Wednesday, August 08, 2007

Lofty men in black robes!

Mr. Iftikhar Muhammad Chaudhry was reinstated as Pakistan Supreme Court Chief Justice by the judgment of the 13 member Bench of the Supreme Court on 20th July 2007. In a second part of the verdict, the Supreme Court, 10-3, threw out the reference against the Chief Justice filed by President Pervez Musharraf, calling it illegal. Earlier, Chief Justice Choudhry was engaged in doing precisely what the administration least wanted. He aired its dirty laundry and issued judgments seeking rectification. In 2006, he blocked a government bid to sell the majority of the state-owned Pakistan Steel Mills to a private consortium, a blow that proved a rare and embarrassing check on the administration. Following public outcry in January 2007, the judge also compelled the government to trace the whereabouts of terrorism suspects, many of whom had been allegedly jailed without evidence and prevented from contacting their families. When results were not produced fast enough, he chastised a government lawyer and expressed disappointment with the administration's efforts, a spat the media seized upon.
On 9th March 2007, General Pervez Musharraf virtually suspended Justice Choudhry from the high office on charges of misconduct. If you would want Musharraf’s side of the story, according to him: (i) CJ forced government officials to unlawfully help his son get admission to medical college and then had him appointed as Grade 18 Police Officer. (ii) CJ was entitled to use a 1700cc car, but he used a 3000cc
Mercedes and kept several other vehicles in his use in Lahore, Islamabad and Karachi. (iii) CJ required more protocol than he deserved. (iv) He required senior officials to receive him at airports and was also using helicopters and planes to go to private functions. (v) Use of a BMW Car "RAZIA 1" by his family. (vi) Different Oral and Written Orders in cases worth 55 million PKR. (vii) Asking for more perks than he was eligible for.
Within hours, the public and the lawyers rallied behind the Chief Justice to support him. On 12th March 2007, lawyers across Pakistan began boycotting all courts. There were widespread protests in cities of Lahore, Karachi and Quetta. In Lahore alone, more than twenty lawyers had been injured in clashes with police during demonstrations. What started with lawyers’ protests outside courts, in the streets, ended fortunately through a judicial denouement, was significant victory to the rule of law administered through the system of courts.
Who said that lawyer community has a crab mentality of pulling its fellow beings to doom in times of adversity? Forget small time occasions, when someone amongst them is considered for things slightly higher and petitions go aplenty against the candidate. Put up even an imaginary name as a likely candidate, the complaints box would still be full against a non-existent candidate! But symptoms of mass behavior have been exemplary, when it comes to upholding the independence of judiciary. On 25th April 1973, three eminent judges, Hegde, Shelat and Grover JJ had been superceded and a judge junior to them had been made the Chief Justice. The governing establishment said that they were looking for ‘forward looking’ men who understood the ‘winds of change’. Justice Hidyatullah J represented an emotional concern of the Bar in one word. He said that this was an attempt of not creating 'forward looking judges' but the 'judges looking forward' to the plumes of the office of Chief Justice. On 26th April 1973, the Supreme Court Bar Association passed a resolution strongly condemning the supercession and called upon all Bar Associations in India to observe 3rd May 1973 as Bar Solidarity Day and to abstain from court work. The call was enthusiastically supported by most of the Bar Associations all over India. This was probably the first occasion when the lawyers resorted to boycotting courts, which have become commonplace to express dissent to all types of situations affecting the dignity of the legal fraternity.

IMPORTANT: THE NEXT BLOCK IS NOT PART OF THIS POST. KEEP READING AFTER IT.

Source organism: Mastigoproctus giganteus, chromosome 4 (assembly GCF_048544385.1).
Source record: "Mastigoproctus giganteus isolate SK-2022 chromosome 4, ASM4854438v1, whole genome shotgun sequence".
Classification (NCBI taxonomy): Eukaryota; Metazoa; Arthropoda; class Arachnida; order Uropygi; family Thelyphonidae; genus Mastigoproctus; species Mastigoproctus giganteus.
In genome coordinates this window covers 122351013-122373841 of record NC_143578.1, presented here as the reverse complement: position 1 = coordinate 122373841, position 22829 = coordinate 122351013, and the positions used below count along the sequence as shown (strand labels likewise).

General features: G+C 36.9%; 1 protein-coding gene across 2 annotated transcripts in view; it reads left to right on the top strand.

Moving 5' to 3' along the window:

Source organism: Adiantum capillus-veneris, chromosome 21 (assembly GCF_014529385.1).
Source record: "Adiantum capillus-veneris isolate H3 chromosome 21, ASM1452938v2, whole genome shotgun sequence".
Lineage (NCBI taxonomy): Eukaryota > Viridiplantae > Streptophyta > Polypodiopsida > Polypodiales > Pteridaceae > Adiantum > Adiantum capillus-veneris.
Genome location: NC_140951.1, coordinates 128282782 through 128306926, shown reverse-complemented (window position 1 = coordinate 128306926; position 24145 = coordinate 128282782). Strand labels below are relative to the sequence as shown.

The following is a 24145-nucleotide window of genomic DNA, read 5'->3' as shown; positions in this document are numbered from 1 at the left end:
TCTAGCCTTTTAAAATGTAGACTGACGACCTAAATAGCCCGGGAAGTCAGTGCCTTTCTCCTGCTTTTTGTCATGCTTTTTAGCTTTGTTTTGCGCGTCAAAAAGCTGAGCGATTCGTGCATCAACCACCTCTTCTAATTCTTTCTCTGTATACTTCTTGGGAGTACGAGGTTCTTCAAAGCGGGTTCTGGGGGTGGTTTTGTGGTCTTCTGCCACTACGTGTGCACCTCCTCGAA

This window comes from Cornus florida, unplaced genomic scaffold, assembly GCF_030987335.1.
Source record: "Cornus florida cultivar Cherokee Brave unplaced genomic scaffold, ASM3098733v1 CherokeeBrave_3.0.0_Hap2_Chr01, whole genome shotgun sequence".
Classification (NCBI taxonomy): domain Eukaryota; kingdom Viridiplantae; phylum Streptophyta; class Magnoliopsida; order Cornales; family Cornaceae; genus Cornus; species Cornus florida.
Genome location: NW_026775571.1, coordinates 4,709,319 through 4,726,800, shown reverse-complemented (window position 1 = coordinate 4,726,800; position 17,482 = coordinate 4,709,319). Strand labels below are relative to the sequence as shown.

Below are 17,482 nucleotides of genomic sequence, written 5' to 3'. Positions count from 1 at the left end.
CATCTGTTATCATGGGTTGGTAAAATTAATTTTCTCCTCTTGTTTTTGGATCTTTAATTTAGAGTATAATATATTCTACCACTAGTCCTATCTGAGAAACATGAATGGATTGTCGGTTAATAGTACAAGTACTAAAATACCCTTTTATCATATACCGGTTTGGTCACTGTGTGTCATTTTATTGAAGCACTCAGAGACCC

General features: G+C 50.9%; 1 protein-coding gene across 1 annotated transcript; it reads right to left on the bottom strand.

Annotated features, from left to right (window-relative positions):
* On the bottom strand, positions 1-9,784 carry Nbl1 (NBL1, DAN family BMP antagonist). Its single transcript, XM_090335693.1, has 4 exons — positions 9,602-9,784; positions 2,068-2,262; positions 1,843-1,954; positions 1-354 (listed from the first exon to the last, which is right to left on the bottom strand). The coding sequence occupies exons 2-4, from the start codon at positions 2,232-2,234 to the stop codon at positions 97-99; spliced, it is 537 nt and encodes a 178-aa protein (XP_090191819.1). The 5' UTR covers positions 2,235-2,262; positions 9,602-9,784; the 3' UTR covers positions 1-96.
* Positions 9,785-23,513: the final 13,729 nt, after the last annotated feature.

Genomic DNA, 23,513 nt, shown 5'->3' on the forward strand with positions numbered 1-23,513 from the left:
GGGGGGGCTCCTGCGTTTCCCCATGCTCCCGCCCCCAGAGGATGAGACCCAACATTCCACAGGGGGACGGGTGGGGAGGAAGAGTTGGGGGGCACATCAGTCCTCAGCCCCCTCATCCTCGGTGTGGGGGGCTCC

Musharraf wanted Choudhry out of way only to clear the decks for an easier extension of the Presidential term when the elections were scheduled around November 2007. With Choudhry firmly in seat and Musharraf’s strength further undermined by the skirmishes at Islamabad’s radical red mosque, it is Advantage Judiciary! Members of the legal fraternity have aspired for high political offices, though seldom have the politicians aspired to enter into the high offices of the judiciary. Subba Rao resigned his judgeship from the Supreme Court to contest for election to the post of President. Justice Jagannath Mishra was elected to the Rajya Sabha on a Congress ticket. Justice Bahar-ul-Islam got a Congress party ticket and then resigned from the Supreme Court to contest a parliament seat from Assam. All this proves that if Hercules could shoulder the globe, the men from legal fraternity could hold aloft at least the moon!

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